– Thanks for being so kind and patient with me yesterday. In more than 20 years of ministry I have only been sick on Sunday morning 4 times. I am sorry, but it happens.
– Thanks be to God for getting me through the sermon. Twice I almost got sick, but managed to make it through. (Did you notice the long pause?)
– I am glad the Holy Spirit is not connected to how I feel. He can work through words even when I am struggling.
– Ministry is very personal to me, I find no way to separate it from my life.
– Praise God for the Baptisms lately. 3 in the last 3 weeks and I have a couple more being discussed. 1 re-dedication. 2015 has had a great start.
– Why don’t people take advantage of all the Church has to offer – like Children’s Church, RUSH youth group and Sunday School?
– Last week’s posts on A Small Church in A Small Town had some positive feedback. Lots more I could write. I hope you read and enjoyed.
– Never say “Hello Stranger” to anyone at Church – its offensive even if they laugh.
– Pray for our leadership as we start into our time of leadership selection.
– I am looking for anyone with computer skills to help me/the Church.
– Watched several movies lately. Most were not that good. I did find it interesting how the movies portrayed the Church and Christians. It is never very positive.
– I hate Tax Season. Even with a return I still hate all the paperwork
– When you’re a preacher and you get sick, a day off is not really helpful. Sunday is always coming.
– The only time I was too sick to preach on Sunday morning I showed a video of a sermon. Better make sure I have another one setting ready.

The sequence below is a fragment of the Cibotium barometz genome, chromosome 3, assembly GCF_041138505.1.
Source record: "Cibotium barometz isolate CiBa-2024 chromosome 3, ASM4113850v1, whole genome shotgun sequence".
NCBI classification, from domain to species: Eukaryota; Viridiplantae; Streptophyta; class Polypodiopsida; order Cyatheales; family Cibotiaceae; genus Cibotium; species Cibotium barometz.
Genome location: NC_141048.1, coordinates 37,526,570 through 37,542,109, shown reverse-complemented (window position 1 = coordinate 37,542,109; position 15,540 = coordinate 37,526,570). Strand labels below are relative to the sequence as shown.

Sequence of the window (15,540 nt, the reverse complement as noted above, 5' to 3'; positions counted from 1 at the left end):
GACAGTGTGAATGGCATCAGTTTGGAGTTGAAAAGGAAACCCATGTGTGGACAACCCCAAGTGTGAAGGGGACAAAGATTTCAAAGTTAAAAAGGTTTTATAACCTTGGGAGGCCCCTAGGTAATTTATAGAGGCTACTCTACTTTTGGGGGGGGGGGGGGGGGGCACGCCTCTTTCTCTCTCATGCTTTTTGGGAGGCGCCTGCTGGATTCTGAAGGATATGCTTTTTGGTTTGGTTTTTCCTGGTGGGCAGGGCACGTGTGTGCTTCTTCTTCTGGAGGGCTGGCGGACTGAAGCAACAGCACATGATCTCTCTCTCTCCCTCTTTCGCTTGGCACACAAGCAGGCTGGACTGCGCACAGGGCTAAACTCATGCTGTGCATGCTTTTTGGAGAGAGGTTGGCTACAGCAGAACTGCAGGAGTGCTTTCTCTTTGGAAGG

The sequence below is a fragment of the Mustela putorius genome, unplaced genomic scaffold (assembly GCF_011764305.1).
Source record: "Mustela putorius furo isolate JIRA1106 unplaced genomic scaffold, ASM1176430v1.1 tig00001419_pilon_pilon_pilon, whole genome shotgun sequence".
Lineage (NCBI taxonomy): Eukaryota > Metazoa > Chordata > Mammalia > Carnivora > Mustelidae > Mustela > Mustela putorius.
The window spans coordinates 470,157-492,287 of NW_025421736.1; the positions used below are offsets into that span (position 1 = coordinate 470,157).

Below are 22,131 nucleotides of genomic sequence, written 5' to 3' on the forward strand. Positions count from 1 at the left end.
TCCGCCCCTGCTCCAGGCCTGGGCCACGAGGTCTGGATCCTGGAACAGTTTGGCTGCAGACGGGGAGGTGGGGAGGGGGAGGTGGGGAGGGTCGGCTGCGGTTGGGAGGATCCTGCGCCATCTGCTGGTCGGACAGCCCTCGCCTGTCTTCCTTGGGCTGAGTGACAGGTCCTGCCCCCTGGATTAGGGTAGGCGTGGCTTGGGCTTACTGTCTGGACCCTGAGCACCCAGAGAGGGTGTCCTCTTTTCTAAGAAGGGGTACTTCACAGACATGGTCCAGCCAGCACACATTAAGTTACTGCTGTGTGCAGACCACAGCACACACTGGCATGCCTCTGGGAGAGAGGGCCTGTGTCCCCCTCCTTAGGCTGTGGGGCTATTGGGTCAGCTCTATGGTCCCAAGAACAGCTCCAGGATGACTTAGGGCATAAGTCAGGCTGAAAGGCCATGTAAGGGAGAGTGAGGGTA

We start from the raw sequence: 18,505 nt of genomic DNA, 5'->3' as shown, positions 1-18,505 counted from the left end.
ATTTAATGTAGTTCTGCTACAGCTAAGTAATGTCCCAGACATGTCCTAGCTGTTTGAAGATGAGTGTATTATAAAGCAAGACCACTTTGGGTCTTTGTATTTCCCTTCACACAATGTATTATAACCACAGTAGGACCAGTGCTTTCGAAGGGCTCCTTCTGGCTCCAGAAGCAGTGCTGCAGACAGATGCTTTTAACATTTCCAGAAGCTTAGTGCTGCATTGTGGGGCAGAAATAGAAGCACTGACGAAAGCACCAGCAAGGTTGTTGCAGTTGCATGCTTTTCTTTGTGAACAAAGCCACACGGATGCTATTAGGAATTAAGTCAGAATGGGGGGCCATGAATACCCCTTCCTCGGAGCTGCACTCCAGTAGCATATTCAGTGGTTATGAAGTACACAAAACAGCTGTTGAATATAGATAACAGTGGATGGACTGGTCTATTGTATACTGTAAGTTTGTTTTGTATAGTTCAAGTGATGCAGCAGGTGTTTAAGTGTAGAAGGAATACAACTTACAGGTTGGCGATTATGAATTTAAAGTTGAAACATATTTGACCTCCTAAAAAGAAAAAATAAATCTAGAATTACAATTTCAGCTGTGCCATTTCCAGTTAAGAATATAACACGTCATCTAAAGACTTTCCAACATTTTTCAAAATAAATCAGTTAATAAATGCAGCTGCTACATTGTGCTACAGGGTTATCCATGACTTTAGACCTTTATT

– Thanks to Adrian Christian Church for your support of me and my ministry. May God bless you all.

That’s it for now. Until next time. Thanks for reading.

A Small Church in A Small Town – The Outreach

I am continuing my series of posts on life in a smaller Church (under 300) in a smaller town (Under 10,000). I have already wrote about the Pastor, the Past, the Leadership and the Senior Adults. Today I want to talk about the outreach of a smaller Church.

As a believer in Jesus I feel I am commanded to share the gospel of Jesus with the whole world. I take that command seriously as a person but also as a Church leader. Now, I also believe there is no one way to share our faith. That belief has led me to try everything I could to reach out and tell people about Jesus and the ministry of the Church I was leading. I have held revivals, put an ad in the phone book, held big events, done mailer cards, participated in community service and the list could go on and on. Some of these have been a great success, we brought people in the door and introduced them to the Church and to Jesus. They returned and eventually gave their life to Jesus. Unfortunately some things did not work too. I once held a coffee night outreach and had set up for over 50 people to arrive to only have 6 people show up, none of whom every attended my Church.

With all that said, I have found that in a smaller Church there is one form of outreach that always works. It is the single best way to share the ministry of the Church and introduce people to Jesus. In fact, I think this might have greater impact in a small town than anything else the Church can do.